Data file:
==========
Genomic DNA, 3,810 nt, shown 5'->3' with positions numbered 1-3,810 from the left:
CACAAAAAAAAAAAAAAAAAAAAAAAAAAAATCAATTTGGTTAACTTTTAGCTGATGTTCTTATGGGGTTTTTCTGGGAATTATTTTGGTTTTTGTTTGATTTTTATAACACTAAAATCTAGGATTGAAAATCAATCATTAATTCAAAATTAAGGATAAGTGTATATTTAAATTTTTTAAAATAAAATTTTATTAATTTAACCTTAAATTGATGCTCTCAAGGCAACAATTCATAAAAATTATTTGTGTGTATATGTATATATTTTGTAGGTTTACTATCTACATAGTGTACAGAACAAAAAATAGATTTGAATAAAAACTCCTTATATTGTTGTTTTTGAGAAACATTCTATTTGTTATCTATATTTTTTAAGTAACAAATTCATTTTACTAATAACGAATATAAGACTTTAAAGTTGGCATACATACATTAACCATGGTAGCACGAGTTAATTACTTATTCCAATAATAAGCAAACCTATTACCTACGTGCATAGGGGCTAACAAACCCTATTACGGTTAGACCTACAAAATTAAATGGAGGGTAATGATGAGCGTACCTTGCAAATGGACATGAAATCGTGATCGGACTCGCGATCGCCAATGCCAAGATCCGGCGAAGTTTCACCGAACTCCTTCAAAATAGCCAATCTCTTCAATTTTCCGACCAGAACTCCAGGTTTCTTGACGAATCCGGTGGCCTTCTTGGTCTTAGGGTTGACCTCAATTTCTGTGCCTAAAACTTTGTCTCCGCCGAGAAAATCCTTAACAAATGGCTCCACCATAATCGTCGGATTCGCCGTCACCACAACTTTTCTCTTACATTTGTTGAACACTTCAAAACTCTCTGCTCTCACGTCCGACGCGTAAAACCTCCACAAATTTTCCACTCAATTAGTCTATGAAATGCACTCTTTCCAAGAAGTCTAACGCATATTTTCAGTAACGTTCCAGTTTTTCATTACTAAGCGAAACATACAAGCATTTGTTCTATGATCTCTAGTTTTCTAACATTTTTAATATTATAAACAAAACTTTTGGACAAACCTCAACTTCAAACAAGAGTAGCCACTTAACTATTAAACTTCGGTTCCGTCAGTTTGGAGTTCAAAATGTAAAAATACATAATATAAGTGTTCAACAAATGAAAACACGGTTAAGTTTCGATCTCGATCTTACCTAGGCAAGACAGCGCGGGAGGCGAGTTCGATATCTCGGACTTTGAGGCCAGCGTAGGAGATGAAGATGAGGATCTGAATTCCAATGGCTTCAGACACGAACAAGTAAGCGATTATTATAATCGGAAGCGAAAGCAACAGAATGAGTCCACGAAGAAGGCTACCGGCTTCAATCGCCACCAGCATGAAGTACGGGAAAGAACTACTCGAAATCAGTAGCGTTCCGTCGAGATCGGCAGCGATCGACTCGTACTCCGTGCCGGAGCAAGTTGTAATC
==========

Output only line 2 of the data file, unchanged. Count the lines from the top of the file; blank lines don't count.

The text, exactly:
CACAAAAAAAAAAAAAAAAAAAAAAAAAAAATCAATTTGGTTAACTTTTAGCTGATGTTCTTATGGGGTTTTTCTGGGAATTATTTTGGTTTTTGTTTGATTTTTATAACACTAAAATCTAGGATTGAAAATCAATCATTAATTCAAAATTAAGGATAAGTGTATATTTAAATTTTTTAAAATAAAATTTTATTAATTTAACCTTAAATTGATGCTCTCAAGGCAACAATTCATAAAAATTATTTGTGTGTATATGTATATATTTTGTAGGTTTACTATCTACATAGTGTACAGAACAAAAAATAGATTTGAATAAAAACTCCTTATATTGTTGTTTTTGAGAAACATTCTATTTGTTATCTATATTTTTTAAGTAACAAATTCATTTTACTAATAACGAATATAAGACTTTAAAGTTGGCATACATACATTAACCATGGTAGCACGAGTTAATTACTTATTCCAATAATAAGCAAACCTATTACCTACGTGCATAGGGGCTAACAAACCCTATTACGGTTAGACCTACAAAATTAAATGGAGGGTAATGATGAGCGTACCTTGCAAATGGACATGAAATCGTGATCGGACTCGCGATCGCCAATGCCAAGATCCGGCGAAGTTTCACCGAACTCCTTCAAAATAGCCAATCTCTTCAATTTTCCGACCAGAACTCCAGGTTTCTTGACGAATCCGGTGGCCTTCTTGGTCTTAGGGTTGACCTCAATTTCTGTGCCTAAAACTTTGTCTCCGCCGAGAAAATCCTTAACAAATGGCTCCACCATAATCGTCGGATTCGCCGTCACCACAACTTTTCTCTTACATTTGTTGAACACTTCAAAACTCTCTGCTCTCACGTCCGACGCGTAAAACCTCCACAAATTTTCCACTCAATTAGTCTATGAAATGCACTCTTTCCAAGAAGTCTAACGCATATTTTCAGTAACGTTCCAGTTTTTCATTACTAAGCGAAACATACAAGCATTTGTTCTATGATCTCTAGTTTTCTAACATTTTTAATATTATAAACAAAACTTTTGGACAAACCTCAACTTCAAACAAGAGTAGCCACTTAACTATTAAACTTCGGTTCCGTCAGTTTGGAGTTCAAAATGTAAAAATACATAATATAAGTGTTCAACAAATGAAAACACGGTTAAGTTTCGATCTCGATCTTACCTAGGCAAGACAGCGCGGGAGGCGAGTTCGATATCTCGGACTTTGAGGCCAGCGTAGGAGATGAAGATGAGGATCTGAATTCCAATGGCTTCAGACACGAACAAGTAAGCGATTATTATAATCGGAAGCGAAAGCAACAGAATGAGTCCACGAAGAAGGCTACCGGCTTCAATCGCCACCAGCATGAAGTACGGGAAAGAACTACTCGAAATCAGTAGCGTTCCGTCGAGATCGGCAGCGATCGACTCGTACTCCGTGCCGGAGCAAGTTGTAATC